As a result, Matheny has pretty much regulated Davis to low leverage situations this season. GmLI is a Win Probability metrics that rates the pressure of a situation when a pitcher comes into the game. Anything one or over means that it’s a high pressure situation. This year, Davis’ gmLI is 0.60, which is third-lowest for Royals relievers with 10 or more innings. In fact, it’s only above Ervin Santana and Kris Bubic, who have both started games this year, which further shows how pressure-less the situations have been for Davis when he has entered games this year.
And that is what makes Davis’ spot in the bullpen challenging. Yes, Davis could probably handle being a clean up guy in games where the result is already determined (or at least nearly determined). However, is a 35-year-old pitcher, well past his prime, the guy to do that?
Last year, Matheny put Zimmer in low leverage situations to help him adjust to his role in the bullpen. His gmLI was 0.47, which demonstrated that he did not see a lot of high leverage situations in 2020. That being said, Zimmer thrived, as he posted a 1.57 ERA in 23 innings of work.
This year, Zimmer has thrown exactly 23 innings and his ERA is 1.96. Thus, Zimmer must be thriving in the same role, right? Actually not. His gmLI is 1.34, which is the third highest gmLI on the team (behind only Barlow and Holland). Zimmer is thriving now in high leverage and critical situations, and that work in low leverage situations a year ago undoubtedly help him adjust to his current role in the Royals bullpen.
The Royals may be better off trying a similar strategy with another young reliever, especially one who may have struggled with control or command issues. Perhaps Bolanos or Hernandez could follow this “Zimmer” progression, which may be better for the Royals not just in the short-term, but long-term as well. Furthermore, there are other pitchers in Omaha who could satisfy the role as well. Gabe Speier has been the Storm Chasers’ best reliever with a 0.59 ERA in 15.1 IP. And Grant Gavin, a local KC product who graduated from St. Pius X, is posting a 2.08 ERA in 21.2 IP in Triple-A this year and has looked absolutely filthy as of late:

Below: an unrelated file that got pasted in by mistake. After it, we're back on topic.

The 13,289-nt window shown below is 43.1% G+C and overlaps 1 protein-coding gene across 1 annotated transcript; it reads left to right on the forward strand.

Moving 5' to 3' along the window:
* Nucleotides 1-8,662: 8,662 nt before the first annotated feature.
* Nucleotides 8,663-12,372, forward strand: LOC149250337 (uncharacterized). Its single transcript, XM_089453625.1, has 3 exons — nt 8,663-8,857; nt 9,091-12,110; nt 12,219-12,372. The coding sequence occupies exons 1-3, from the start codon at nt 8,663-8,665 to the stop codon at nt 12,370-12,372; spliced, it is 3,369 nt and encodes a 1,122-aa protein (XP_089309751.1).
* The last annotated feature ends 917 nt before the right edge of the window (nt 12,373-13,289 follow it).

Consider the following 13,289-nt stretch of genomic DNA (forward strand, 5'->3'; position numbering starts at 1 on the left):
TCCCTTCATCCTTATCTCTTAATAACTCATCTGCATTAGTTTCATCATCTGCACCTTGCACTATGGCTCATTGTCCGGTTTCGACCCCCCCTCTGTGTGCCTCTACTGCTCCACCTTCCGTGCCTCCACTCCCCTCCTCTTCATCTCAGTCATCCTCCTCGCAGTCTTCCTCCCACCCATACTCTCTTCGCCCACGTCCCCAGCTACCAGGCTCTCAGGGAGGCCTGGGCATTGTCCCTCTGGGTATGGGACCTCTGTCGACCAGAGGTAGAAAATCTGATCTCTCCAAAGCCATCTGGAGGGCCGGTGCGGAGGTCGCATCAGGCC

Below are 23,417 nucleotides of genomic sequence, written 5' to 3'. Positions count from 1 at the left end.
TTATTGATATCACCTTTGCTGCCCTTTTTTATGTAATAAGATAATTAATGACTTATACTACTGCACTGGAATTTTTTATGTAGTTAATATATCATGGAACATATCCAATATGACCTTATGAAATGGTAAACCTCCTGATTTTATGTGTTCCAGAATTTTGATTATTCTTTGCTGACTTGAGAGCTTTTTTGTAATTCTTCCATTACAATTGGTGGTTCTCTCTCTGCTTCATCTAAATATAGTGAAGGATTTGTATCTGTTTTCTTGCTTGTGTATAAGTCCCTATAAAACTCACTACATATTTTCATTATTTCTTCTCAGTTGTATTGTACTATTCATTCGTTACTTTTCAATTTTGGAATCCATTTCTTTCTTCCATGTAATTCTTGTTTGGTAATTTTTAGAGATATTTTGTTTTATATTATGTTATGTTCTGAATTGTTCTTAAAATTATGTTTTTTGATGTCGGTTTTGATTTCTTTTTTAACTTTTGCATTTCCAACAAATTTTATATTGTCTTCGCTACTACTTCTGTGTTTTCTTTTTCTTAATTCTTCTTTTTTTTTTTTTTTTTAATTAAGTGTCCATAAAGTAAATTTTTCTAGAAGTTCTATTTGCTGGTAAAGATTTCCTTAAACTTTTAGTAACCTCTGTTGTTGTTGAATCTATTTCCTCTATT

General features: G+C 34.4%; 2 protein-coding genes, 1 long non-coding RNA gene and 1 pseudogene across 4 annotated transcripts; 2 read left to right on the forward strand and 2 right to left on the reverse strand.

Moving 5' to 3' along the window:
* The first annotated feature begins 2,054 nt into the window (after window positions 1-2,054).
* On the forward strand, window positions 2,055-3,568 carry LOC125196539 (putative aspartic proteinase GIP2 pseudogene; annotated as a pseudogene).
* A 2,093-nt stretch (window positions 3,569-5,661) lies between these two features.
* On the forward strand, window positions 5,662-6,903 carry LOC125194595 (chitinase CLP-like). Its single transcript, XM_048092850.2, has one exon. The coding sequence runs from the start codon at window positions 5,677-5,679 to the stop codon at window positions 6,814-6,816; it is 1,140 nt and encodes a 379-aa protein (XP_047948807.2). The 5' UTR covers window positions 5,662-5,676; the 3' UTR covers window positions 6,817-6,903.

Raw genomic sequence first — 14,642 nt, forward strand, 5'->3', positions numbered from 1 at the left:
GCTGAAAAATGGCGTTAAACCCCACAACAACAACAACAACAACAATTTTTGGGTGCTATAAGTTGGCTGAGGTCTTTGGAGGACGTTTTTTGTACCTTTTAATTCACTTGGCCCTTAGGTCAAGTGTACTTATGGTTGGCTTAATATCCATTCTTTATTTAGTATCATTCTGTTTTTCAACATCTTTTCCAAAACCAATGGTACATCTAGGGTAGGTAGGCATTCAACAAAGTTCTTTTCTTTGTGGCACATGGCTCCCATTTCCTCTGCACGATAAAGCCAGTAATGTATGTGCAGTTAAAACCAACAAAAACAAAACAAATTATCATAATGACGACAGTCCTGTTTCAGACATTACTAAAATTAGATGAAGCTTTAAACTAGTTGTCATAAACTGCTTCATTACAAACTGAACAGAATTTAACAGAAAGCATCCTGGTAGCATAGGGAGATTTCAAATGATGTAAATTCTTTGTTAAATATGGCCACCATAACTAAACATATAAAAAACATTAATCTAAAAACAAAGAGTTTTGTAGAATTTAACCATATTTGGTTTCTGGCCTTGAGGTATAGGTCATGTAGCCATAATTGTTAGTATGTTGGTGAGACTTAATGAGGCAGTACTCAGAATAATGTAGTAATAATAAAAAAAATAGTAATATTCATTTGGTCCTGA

With the Royals 30-31 going into Thursday’s evening’s game, the playoff chances are slim, as they currently sit at five percent, according to Fangraphs. Is Davis staying around worth it with such slim odds? Or would the Royals be better off investing that “mop up” spot in the bullpen on a young reliever who could have a bigger long-term impact in Kansas City?
There are pluses and minuses to Davis staying around in the Royals bullpen…
But right now, the minuses are clearly outweighing the pluses…
It will be interesting to see what tipping point will be for the Royals brass when it comes to making a decision on Davis and his future in Kansas City.